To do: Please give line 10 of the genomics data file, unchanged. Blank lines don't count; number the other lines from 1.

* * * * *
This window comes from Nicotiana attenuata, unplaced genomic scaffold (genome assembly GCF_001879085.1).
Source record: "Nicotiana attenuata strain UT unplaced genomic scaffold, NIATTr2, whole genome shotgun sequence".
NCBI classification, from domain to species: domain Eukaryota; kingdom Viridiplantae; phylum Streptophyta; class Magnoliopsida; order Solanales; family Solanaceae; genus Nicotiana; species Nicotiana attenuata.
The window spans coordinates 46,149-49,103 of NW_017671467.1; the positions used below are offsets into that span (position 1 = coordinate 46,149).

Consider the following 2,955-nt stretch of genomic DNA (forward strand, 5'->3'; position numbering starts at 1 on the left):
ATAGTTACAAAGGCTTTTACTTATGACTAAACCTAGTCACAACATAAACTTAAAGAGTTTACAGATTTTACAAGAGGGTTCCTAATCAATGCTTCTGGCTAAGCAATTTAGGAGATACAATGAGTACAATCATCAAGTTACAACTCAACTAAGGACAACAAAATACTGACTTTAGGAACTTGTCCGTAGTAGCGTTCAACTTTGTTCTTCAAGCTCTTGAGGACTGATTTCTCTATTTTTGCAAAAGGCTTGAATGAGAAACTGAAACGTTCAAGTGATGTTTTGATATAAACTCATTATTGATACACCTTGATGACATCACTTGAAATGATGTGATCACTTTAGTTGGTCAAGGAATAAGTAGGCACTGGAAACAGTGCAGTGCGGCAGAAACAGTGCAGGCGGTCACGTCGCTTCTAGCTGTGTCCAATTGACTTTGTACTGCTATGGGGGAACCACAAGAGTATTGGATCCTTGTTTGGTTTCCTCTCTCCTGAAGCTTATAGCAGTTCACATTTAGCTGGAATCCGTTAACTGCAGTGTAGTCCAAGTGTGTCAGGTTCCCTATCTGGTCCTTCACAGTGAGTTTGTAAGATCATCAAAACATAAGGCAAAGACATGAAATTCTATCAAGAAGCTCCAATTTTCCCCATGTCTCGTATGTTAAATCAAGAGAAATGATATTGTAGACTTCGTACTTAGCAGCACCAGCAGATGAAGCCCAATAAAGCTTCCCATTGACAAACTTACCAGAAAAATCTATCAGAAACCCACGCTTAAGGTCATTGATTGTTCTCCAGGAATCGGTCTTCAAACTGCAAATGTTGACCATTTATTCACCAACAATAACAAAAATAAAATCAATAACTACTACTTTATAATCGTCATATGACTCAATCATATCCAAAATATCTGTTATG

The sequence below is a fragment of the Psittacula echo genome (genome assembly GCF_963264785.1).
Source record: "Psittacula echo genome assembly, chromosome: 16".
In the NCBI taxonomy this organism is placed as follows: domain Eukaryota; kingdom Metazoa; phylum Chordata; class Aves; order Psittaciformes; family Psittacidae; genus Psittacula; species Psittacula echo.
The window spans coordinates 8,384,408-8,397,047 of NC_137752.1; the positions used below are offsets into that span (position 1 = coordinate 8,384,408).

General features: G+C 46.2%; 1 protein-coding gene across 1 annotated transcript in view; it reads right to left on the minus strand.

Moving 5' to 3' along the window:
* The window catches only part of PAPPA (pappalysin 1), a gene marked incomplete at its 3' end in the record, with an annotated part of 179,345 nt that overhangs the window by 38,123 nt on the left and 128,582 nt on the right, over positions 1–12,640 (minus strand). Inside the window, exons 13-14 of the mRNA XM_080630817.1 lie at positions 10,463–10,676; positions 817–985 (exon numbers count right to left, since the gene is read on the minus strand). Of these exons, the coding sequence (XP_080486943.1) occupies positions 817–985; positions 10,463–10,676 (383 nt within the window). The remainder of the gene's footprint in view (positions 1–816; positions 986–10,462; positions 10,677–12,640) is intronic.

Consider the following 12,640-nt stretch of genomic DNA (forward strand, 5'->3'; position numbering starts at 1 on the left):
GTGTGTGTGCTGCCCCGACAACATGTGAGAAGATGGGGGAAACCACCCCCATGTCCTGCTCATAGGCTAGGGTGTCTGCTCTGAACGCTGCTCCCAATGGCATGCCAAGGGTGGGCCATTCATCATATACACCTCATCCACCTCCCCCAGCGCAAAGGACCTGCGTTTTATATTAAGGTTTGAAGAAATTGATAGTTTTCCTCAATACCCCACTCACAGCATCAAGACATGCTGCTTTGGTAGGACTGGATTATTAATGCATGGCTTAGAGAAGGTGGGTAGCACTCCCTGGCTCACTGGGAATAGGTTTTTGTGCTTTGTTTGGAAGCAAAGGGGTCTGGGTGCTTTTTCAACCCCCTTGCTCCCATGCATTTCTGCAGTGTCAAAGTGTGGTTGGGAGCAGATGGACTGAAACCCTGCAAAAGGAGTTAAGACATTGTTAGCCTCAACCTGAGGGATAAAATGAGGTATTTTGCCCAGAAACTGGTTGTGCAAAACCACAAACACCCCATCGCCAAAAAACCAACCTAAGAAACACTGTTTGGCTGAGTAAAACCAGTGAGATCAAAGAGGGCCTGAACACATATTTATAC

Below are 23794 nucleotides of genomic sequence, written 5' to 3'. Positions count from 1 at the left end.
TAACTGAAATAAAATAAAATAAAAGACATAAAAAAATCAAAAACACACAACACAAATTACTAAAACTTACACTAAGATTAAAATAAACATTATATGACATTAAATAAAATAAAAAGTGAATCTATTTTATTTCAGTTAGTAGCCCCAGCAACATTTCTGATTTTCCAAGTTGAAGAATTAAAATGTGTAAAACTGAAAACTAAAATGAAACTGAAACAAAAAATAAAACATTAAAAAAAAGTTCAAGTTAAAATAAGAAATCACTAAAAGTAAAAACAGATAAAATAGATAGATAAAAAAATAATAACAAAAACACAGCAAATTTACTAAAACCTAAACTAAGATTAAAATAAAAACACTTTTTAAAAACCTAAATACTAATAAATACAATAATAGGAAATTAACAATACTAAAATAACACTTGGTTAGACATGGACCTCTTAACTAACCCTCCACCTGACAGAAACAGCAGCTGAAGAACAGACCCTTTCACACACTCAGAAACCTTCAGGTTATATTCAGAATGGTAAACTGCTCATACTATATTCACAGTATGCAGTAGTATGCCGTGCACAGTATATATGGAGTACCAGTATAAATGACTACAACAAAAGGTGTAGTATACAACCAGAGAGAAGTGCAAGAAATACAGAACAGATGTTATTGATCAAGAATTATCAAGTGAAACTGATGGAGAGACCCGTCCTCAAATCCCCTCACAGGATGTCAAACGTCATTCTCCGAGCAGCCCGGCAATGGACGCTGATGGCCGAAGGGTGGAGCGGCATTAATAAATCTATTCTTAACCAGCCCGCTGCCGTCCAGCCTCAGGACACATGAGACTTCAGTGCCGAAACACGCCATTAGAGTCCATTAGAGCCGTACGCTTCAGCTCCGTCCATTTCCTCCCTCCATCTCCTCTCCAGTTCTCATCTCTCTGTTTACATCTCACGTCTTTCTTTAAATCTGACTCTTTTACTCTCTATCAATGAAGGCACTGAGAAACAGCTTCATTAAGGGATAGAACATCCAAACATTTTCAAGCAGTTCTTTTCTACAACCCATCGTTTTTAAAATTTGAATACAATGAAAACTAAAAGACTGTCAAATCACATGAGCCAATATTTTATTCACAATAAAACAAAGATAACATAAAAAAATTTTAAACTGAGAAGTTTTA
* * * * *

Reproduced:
The window spans coordinates 8,384,408-8,397,047 of NC_137752.1; the positions used below are offsets into that span (position 1 = coordinate 8,384,408).